Blasphemous 2 takes the “2″ in its name quite seriously. Everything in this sequel to The Game Kitchen’s 2019 Metroidvania platformer is expanded: the map and world, the equipment and spells, the puzzling and platforming…even the already-excellent boss encounters are bigger and better. Despite some minor repetition in enemy design and a confusing narrative, this punishing Soulslike action-adventure is a solid experience sure to fill the void left by Hollow Knight: Silksong’s seemingly interminable delay.
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Developed by Spanish studio The Game Kitchen, Blasphemous 2 picks up right after the first game’s Wounds of Eventide DLC. Mysterious entity The Miracle has returned and The Penitent One, the silent warrior you control, was resurrected once more to take up arms against the supernatural force. As such, you’ll dash, jump, parry, and slash your way through hordes of malevolent beings (some grosser than others) to bring a grand cathedral to the ground in order to silence a thunderous beating heart coming from within its hallowed halls, meeting some helpful (if horrifying) characters along the way.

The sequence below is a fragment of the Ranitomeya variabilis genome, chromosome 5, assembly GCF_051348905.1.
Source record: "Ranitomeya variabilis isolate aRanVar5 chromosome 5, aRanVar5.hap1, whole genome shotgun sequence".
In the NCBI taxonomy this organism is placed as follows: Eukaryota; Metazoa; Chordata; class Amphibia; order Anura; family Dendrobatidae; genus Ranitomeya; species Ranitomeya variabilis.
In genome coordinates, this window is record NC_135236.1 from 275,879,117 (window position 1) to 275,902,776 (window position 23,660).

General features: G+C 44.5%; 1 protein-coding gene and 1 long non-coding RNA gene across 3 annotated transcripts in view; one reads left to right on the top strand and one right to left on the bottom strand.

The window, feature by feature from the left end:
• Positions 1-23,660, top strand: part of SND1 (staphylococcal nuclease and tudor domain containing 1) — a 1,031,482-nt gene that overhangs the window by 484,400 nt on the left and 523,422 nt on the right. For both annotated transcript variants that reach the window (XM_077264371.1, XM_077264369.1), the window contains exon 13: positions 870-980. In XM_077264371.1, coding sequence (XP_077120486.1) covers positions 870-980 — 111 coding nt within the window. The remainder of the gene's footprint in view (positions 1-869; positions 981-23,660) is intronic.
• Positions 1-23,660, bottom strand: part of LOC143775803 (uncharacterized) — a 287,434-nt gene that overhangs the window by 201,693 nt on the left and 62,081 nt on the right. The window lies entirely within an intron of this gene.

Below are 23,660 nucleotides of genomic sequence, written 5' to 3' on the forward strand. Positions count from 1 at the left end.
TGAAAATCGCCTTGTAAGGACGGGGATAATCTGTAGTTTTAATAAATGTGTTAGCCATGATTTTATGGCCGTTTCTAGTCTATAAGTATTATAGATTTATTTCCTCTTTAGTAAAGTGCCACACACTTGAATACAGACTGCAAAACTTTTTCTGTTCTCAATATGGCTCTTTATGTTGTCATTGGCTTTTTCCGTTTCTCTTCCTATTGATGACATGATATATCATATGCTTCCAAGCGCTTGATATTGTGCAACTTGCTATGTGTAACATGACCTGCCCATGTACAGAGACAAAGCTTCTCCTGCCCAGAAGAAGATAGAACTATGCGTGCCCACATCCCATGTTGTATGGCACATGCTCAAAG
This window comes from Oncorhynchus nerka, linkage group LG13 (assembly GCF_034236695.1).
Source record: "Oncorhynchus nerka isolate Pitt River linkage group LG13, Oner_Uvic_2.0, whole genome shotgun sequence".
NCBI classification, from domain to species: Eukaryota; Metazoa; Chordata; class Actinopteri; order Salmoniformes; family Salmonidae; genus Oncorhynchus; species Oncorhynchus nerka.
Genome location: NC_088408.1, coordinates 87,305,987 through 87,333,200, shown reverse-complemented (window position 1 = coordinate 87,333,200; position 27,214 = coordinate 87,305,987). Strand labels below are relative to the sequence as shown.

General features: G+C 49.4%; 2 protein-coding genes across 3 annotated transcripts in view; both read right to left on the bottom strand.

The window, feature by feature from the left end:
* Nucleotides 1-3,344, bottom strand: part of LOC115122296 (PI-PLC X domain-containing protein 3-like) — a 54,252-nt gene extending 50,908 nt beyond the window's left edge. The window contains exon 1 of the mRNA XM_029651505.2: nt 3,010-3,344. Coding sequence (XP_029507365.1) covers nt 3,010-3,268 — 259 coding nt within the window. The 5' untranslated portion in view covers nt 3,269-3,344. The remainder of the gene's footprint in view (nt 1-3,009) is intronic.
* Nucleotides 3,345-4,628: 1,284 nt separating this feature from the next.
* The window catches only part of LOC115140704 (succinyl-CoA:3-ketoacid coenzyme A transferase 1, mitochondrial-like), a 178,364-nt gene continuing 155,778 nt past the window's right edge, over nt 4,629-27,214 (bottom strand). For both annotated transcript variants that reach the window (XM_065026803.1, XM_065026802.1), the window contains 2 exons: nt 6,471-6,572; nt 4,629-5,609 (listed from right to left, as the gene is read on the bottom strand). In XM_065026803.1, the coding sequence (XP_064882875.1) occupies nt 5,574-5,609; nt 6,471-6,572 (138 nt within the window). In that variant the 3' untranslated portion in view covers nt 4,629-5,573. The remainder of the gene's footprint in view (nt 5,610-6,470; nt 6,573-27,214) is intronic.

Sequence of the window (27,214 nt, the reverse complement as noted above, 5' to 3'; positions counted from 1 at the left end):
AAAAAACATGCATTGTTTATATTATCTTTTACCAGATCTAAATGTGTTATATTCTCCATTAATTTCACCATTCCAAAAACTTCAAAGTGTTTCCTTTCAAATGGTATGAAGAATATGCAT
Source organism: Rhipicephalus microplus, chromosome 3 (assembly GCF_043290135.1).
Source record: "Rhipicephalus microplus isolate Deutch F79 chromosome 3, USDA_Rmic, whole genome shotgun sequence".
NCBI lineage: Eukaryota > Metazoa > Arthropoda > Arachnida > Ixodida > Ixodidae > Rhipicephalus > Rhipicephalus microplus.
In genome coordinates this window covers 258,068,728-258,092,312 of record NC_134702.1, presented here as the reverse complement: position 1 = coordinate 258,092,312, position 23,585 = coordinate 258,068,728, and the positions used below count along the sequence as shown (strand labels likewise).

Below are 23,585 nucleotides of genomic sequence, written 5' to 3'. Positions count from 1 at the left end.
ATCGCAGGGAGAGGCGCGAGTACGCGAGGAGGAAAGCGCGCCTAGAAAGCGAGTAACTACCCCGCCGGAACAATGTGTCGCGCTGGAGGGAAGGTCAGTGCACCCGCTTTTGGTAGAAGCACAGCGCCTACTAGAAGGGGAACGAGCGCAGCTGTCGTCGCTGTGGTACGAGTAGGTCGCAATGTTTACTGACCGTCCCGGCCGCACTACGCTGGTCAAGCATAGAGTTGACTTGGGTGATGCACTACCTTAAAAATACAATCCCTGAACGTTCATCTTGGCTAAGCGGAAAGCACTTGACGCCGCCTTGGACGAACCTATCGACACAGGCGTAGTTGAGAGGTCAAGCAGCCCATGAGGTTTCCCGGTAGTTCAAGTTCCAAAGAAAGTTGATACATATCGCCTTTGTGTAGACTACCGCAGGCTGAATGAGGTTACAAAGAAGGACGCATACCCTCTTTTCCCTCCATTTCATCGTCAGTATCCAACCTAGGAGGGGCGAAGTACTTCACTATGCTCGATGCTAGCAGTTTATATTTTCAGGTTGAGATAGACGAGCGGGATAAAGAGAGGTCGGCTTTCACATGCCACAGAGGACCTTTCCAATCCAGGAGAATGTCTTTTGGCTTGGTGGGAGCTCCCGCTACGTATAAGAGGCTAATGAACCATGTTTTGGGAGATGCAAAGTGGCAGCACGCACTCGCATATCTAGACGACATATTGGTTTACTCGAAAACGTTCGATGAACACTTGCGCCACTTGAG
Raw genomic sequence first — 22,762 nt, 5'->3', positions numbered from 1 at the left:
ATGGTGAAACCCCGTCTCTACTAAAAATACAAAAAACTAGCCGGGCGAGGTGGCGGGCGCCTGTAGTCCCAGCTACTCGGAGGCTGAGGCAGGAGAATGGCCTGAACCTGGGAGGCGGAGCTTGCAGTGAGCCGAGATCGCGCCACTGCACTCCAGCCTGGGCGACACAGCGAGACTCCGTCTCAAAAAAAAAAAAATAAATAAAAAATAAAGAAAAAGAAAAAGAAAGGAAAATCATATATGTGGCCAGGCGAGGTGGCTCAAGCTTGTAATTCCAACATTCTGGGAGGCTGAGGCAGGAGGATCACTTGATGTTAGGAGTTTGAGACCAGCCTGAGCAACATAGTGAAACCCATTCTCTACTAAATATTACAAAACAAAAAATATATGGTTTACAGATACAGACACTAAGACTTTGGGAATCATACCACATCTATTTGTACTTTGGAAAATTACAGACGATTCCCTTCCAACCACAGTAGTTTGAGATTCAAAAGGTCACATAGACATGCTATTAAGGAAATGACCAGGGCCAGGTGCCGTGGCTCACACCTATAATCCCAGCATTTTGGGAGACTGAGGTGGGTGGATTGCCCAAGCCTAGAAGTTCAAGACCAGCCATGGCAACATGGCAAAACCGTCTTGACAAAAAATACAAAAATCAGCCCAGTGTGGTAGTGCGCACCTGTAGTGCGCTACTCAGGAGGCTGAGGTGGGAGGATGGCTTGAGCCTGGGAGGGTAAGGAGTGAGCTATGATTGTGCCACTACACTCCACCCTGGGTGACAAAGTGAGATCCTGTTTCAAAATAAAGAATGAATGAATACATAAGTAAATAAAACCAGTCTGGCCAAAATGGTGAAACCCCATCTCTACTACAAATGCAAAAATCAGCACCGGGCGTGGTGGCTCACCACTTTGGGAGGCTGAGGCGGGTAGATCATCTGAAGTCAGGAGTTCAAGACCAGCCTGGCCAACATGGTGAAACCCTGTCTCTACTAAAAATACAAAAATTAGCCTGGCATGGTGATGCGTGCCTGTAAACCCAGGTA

A perplexing narrative soaked in religious symbolism
Blasphemous 2’s narrative is perplexing, lathered in archaic language and religious iconography. Every character, from the prophesier Anunciada to the sculptor Montañés, speaks of blood and God in Shakespearean tongues. There are tons of “thees” and “thines” and “thous” and the verbiage can get pretty dense, so if you’re not well-versed in Old English, a lot of the game’s writing will land with a thud. The Roman Catholicism weaved into Blasphemous 2‘s story adds another layer of complexity, as faith and piety are major narrative themes, but don’t let the theological dressing fool you. Although it may be difficult to follow, the game essentially boils down to “kill the bad guy,” which is a simple enough thrust to move the narrative along. And much like its predecessor, this sequel is disgusting as all hell, with very satisfying combat and platforming.